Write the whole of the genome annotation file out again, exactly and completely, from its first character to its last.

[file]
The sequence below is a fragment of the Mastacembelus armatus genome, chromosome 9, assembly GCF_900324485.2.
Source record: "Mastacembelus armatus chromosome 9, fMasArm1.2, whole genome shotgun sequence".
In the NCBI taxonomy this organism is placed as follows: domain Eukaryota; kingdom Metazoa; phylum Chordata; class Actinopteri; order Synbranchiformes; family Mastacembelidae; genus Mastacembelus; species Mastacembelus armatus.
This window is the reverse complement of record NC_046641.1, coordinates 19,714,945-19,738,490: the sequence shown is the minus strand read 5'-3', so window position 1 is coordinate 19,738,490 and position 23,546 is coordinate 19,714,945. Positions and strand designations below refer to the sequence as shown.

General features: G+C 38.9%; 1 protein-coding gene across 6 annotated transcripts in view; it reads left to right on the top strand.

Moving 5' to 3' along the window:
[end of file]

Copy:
The sequence below is a fragment of the Mastacembelus armatus genome, chromosome 9, assembly GCF_900324485.2.
Source record: "Mastacembelus armatus chromosome 9, fMasArm1.2, whole genome shotgun sequence".
In the NCBI taxonomy this organism is placed as follows: domain Eukaryota; kingdom Metazoa; phylum Chordata; class Actinopteri; order Synbranchiformes; family Mastacembelidae; genus Mastacembelus; species Mastacembelus armatus.
This window is the reverse complement of record NC_046641.1, coordinates 19,714,945-19,738,490: the sequence shown is the minus strand read 5'-3', so window position 1 is coordinate 19,738,490 and position 23,546 is coordinate 19,714,945. Positions and strand designations below refer to the sequence as shown.

General features: G+C 38.9%; 1 protein-coding gene across 6 annotated transcripts in view; it reads left to right on the top strand.

Moving 5' to 3' along the window: